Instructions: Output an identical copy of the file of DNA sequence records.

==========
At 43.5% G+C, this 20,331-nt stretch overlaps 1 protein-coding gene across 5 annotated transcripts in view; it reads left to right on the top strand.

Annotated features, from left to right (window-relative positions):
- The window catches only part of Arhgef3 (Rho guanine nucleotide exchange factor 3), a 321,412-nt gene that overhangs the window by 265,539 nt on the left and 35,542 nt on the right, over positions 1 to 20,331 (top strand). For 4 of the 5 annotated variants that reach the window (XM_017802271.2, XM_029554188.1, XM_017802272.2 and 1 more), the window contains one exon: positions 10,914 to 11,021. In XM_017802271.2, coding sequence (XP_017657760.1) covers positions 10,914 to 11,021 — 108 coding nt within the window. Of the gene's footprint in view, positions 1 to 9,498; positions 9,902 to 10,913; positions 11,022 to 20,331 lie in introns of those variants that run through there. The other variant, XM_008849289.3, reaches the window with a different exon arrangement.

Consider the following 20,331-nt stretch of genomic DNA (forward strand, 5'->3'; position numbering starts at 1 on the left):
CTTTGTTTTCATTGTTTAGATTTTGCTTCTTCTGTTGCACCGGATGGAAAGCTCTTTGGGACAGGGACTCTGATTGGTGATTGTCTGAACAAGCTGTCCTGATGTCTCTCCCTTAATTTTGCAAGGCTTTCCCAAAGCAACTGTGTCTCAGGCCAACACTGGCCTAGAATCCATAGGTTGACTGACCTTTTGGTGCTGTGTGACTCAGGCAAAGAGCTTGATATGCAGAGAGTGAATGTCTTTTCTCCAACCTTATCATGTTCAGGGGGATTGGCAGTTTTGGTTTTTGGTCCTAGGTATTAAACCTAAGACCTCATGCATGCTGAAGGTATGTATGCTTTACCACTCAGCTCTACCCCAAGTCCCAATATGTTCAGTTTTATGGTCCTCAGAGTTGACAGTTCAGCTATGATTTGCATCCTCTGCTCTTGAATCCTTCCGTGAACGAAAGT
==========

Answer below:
At 43.5% G+C, this 20,331-nt stretch overlaps 1 protein-coding gene across 5 annotated transcripts in view; it reads left to right on the top strand.

Annotated features, from left to right (window-relative positions):
- The window catches only part of Arhgef3 (Rho guanine nucleotide exchange factor 3), a 321,412-nt gene that overhangs the window by 265,539 nt on the left and 35,542 nt on the right, over positions 1 to 20,331 (top strand). For 4 of the 5 annotated variants that reach the window (XM_017802271.2, XM_029554188.1, XM_017802272.2 and 1 more), the window contains one exon: positions 10,914 to 11,021. In XM_017802271.2, coding sequence (XP_017657760.1) covers positions 10,914 to 11,021 — 108 coding nt within the window. Of the gene's footprint in view, positions 1 to 9,498; positions 9,902 to 10,913; positions 11,022 to 20,331 lie in introns of those variants that run through there. The other variant, XM_008849289.3, reaches the window with a different exon arrangement.

Consider the following 20,331-nt stretch of genomic DNA (forward strand, 5'->3'; position numbering starts at 1 on the left):
CTTTGTTTTCATTGTTTAGATTTTGCTTCTTCTGTTGCACCGGATGGAAAGCTCTTTGGGACAGGGACTCTGATTGGTGATTGTCTGAACAAGCTGTCCTGATGTCTCTCCCTTAATTTTGCAAGGCTTTCCCAAAGCAACTGTGTCTCAGGCCAACACTGGCCTAGAATCCATAGGTTGACTGACCTTTTGGTGCTGTGTGACTCAGGCAAAGAGCTTGATATGCAGAGAGTGAATGTCTTTTCTCCAACCTTATCATGTTCAGGGGGATTGGCAGTTTTGGTTTTTGGTCCTAGGTATTAAACCTAAGACCTCATGCATGCTGAAGGTATGTATGCTTTACCACTCAGCTCTACCCCAAGTCCCAATATGTTCAGTTTTATGGTCCTCAGAGTTGACAGTTCAGCTATGATTTGCATCCTCTGCTCTTGAATCCTTCCGTGAACGAAAGT